Immediately I recognize this phrase from Tron, but I don't think that will help much. A "port knock" exists, but that isn't right. A "ping" on a server is an echo from an ICMP packet, so this was pointing at pinging the server and listening to the reply.
Normally though the payload response to a ping is the same as you send. Basically why it "echos" it back. Cicada's server was responding to pings with not one response, but two. This could be called many things from a damaged packet, invalid packet or out-of-band communication so it was clear this was intentional.
In today's age most ISPs are probably filtering these or even blocking them, so this part of the challenge was probably difficult for some.
It took some pings in order to correlate the data message sequences on these extra responses. Combining all those data payloads led to a file that looked like just a blob of data.
This output was hex, but missing the offsets that
xxd normally uses. We could try using
-p which is a plain text format since this appears to be the pattern going on with this puzzle.
➜ xxd -p -r pinged > pinged.out ➜ file pinged.out pinged.out: gzip compressed data, was "message.txt.asc", last modified: Thu Jan 10 17:07:15 2013, from Unix
Sure enough that worked and we now had a compressed data file. So it was time to undo the compression.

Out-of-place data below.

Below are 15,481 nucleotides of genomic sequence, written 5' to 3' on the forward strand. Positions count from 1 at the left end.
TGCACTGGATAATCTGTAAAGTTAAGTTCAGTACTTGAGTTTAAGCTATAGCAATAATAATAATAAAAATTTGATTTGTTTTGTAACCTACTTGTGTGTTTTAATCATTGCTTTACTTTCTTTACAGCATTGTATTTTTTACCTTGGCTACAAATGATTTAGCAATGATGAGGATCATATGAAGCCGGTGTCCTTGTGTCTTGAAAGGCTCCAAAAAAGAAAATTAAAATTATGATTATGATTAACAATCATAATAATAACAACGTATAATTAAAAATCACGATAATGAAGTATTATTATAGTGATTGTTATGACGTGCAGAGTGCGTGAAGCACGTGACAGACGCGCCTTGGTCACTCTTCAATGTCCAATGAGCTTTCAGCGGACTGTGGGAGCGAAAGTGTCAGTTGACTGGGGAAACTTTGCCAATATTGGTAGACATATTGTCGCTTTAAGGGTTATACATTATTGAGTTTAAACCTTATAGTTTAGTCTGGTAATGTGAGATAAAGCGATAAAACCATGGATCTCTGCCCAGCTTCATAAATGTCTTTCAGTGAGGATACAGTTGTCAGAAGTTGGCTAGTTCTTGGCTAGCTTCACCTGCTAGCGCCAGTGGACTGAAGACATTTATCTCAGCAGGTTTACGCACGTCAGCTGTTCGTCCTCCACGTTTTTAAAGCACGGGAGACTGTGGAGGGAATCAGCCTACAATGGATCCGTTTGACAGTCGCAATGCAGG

➜ gunzip pinged.out gzip: pinged.out: unknown suffix -- ignored ➜ mv pinged.out pinged.out.gz ➜ gunzip pinged.out.gz ➜ file pinged.out pinged.out: ASCII text
gunzip can't take files without extensions. I thought it read magic bytes, but must rely on the file extension. A quick rename to include the listed
gz compression and we can easily undo it.
We had another message.
-----BEGIN PGP SIGNED MESSAGE----- Hash: SHA1 Well done. You have come far. pklmx2eeh6fjt7zf.onion Good luck. 3301 -----BEGIN PGP SIGNATURE----- Version: GnuPG v1.4.11 (GNU/Linux) iQIcBAEBAgAGBQJQ7vVDAAoJEBgfAeV6NQkP9x4P/31A5LPzIhkii8sBjuVxIcOn 4KFQO+uVVsR53zImSqlhq6iVAE9+Ko7vIqjD2whTIUFVYZNBq/92wEZJuCSonovH HqYZTQihIS9d+QDuwUNvXr4ilrRmITKMrWw3D23rpWs6ZlnehuUDVI8unbN9Zi3h 3hvok3/+/FofLia9Kvbo+FIDi7T9NNRpqepgXd/6dQIP4kn63kKCP20QMdRf2fXF ZLx5ADS14OvaNFNUAHTJ1qdkPYcdTiNDJkxqk1s82y2doGoEP0ChBUJxlyMiUVXn 1iLOwm2KNrf6If64KxEoetOraWqg9P6l3BjGVPCkrotB608SSs2Lihsa4B0ifI33 ABlpvSDIgpBu/zIO/WFYOfnnrtdvDpVP/Wy+pgqZJ/wOUuhJZhzi5vppjVCm/q9H C/aXQxa+XXe7his4f9tuIBD1wIYAtnE8M0uDCsfiZjBaZNMnOO7/hOwnNQSBAMcr KqL5yHSnpI50CtoA+6ycWZURBkrt1rt4eNxsCqQ1XWed/hWbqb6SlJJemJOPbbmt V5D7iDUO+r2OIUEZTfCSjdzrXcJ8FLtqCGVaLJhCdsyirRHmURwkYLw/B8TpcJQz qbY6oeDxDosIbE6uhDNV2RVKmpWqLDMhLGHVjkDjJpodE5L3ObbylWuRnHfFqfKH 1mubvMAGo03rxxlY+9XG =6Sgs -----END PGP SIGNATURE-----
This onion was familiar (when it opened) and included a list of lat/lng locations. They corresponded to:
- Dallas, Texas - USA
- Okinawa - Japan
- Moscow - Russia
- Little Rock, Arkansas - USA
- Annapolis, Maryland - USA*
- Portland, Oregon - USA
- Columbus, Georgia - USA
* = never recovered - bruteforced
Running into the world and the poster(s) were recovered one by one.
The posters had a phone number and an access code. Presumably to stop random bystanders from calling and accessing. The automated voice on the other end did not respond to the access code LM (56 on the keypad)
So finally the weird rune table had a purpose. Plugging in L (73) and M (71) resulted in 7371 as the code and entry was allowed. The automated voice dumped out some verbal data which for Little Rock was: